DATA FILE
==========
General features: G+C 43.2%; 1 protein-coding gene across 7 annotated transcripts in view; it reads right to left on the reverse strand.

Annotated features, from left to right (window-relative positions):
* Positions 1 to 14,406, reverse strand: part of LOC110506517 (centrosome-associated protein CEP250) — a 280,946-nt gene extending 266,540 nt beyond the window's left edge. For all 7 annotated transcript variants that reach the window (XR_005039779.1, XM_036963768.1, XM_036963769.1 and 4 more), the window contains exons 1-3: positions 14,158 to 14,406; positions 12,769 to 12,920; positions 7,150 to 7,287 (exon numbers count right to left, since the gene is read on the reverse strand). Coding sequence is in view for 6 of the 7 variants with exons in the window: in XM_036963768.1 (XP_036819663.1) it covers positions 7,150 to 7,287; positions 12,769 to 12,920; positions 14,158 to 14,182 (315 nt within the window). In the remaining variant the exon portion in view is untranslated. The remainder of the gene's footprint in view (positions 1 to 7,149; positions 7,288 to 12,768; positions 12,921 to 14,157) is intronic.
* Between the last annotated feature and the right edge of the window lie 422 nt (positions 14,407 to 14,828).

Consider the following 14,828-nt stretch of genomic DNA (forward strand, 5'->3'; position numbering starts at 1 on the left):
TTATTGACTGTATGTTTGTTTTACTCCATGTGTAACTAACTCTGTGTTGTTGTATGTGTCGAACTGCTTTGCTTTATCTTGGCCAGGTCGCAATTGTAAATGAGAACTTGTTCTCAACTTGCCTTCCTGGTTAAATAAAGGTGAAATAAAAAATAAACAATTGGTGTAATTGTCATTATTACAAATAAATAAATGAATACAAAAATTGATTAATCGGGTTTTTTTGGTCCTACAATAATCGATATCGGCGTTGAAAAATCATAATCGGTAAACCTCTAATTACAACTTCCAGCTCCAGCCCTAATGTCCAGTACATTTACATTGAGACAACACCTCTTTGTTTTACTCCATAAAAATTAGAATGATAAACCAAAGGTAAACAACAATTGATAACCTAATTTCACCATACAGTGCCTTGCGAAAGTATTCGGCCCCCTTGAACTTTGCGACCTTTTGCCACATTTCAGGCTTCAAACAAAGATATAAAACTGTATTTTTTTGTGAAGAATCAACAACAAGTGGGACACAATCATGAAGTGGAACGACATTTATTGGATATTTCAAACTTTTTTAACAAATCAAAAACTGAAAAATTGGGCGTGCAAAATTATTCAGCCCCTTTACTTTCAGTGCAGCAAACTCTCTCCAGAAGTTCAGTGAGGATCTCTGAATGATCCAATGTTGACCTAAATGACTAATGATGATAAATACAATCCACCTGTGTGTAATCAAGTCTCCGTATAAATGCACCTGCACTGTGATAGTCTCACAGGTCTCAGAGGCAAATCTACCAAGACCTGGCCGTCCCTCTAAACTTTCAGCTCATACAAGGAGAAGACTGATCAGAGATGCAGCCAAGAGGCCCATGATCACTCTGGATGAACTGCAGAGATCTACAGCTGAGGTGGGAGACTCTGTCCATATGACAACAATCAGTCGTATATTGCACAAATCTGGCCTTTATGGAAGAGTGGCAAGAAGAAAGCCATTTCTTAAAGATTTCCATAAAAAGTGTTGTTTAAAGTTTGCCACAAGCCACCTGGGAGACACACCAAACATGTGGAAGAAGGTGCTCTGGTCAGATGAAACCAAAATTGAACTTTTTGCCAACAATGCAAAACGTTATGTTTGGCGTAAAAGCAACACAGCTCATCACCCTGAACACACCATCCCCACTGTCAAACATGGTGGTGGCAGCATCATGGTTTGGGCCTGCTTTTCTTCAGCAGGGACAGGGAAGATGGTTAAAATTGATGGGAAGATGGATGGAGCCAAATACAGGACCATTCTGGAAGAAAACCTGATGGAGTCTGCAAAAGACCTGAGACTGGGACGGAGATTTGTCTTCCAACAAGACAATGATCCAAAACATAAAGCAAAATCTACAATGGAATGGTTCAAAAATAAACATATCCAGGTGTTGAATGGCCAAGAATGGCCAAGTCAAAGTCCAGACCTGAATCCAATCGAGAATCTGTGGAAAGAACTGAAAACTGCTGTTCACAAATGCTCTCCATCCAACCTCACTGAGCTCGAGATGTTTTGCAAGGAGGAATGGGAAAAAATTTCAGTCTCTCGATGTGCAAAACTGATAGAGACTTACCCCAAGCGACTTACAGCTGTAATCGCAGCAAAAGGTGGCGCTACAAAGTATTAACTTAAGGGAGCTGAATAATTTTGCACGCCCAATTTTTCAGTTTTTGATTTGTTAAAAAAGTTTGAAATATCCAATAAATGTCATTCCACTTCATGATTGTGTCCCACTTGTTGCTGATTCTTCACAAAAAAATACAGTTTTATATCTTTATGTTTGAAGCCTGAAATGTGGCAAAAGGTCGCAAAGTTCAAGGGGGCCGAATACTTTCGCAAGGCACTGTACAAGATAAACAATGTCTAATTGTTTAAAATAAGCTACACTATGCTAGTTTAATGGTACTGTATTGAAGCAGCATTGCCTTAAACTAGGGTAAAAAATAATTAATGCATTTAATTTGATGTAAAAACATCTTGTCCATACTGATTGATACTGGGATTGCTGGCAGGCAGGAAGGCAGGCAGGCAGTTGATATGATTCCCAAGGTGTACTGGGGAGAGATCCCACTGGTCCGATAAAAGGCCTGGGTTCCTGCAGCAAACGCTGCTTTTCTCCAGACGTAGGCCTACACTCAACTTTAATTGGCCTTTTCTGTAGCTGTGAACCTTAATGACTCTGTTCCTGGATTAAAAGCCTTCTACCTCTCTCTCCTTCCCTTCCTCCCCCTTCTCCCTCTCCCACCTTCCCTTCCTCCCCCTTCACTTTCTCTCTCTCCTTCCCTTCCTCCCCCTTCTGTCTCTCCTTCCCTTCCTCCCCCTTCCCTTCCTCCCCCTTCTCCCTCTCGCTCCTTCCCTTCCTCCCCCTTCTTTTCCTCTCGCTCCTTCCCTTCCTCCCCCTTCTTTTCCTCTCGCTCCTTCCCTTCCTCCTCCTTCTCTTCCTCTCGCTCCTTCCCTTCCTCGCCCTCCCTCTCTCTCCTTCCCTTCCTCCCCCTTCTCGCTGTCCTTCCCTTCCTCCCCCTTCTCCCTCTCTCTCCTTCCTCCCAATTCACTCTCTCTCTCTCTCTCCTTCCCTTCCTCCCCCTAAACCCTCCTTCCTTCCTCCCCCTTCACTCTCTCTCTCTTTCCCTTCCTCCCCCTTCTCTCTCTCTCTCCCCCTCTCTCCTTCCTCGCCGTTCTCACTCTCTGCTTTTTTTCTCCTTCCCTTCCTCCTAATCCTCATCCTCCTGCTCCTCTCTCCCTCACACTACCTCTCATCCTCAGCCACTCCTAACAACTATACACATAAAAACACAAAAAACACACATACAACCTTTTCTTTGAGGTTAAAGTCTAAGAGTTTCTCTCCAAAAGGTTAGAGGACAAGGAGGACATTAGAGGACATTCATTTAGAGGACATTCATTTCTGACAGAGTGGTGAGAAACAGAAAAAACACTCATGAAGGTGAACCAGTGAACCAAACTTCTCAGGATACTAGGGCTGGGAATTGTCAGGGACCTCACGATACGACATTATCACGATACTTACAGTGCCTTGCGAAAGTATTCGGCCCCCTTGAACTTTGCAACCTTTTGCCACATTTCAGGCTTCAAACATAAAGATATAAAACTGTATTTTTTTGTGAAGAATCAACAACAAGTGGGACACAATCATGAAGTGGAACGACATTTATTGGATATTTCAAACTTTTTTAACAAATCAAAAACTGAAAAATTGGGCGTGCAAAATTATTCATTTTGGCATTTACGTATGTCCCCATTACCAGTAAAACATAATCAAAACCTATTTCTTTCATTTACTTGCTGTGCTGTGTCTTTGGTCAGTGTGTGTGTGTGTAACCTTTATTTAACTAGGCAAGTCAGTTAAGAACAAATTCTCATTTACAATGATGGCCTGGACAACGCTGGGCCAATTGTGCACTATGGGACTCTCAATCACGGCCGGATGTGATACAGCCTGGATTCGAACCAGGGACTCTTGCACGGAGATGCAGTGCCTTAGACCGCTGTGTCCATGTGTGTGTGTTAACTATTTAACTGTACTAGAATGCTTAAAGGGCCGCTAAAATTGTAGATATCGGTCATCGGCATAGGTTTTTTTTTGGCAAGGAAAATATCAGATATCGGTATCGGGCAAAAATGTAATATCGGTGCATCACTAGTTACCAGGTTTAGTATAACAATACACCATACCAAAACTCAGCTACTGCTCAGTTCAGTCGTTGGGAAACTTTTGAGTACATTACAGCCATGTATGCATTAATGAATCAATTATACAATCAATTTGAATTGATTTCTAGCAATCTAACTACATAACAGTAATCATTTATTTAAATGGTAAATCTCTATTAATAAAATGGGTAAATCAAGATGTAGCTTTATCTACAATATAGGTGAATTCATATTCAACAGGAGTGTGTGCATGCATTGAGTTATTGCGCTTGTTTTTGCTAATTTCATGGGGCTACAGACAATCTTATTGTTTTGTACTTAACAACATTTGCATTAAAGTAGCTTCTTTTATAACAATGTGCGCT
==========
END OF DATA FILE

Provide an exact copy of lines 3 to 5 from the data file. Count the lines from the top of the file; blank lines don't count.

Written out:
* Positions 1 to 14,406, reverse strand: part of LOC110506517 (centrosome-associated protein CEP250) — a 280,946-nt gene extending 266,540 nt beyond the window's left edge. For all 7 annotated transcript variants that reach the window (XR_005039779.1, XM_036963768.1, XM_036963769.1 and 4 more), the window contains exons 1-3: positions 14,158 to 14,406; positions 12,769 to 12,920; positions 7,150 to 7,287 (exon numbers count right to left, since the gene is read on the reverse strand). Coding sequence is in view for 6 of the 7 variants with exons in the window: in XM_036963768.1 (XP_036819663.1) it covers positions 7,150 to 7,287; positions 12,769 to 12,920; positions 14,158 to 14,182 (315 nt within the window). In the remaining variant the exon portion in view is untranslated. The remainder of the gene's footprint in view (positions 1 to 7,149; positions 7,288 to 12,768; positions 12,921 to 14,157) is intronic.
* Between the last annotated feature and the right edge of the window lie 422 nt (positions 14,407 to 14,828).

Consider the following 14,828-nt stretch of genomic DNA (forward strand, 5'->3'; position numbering starts at 1 on the left):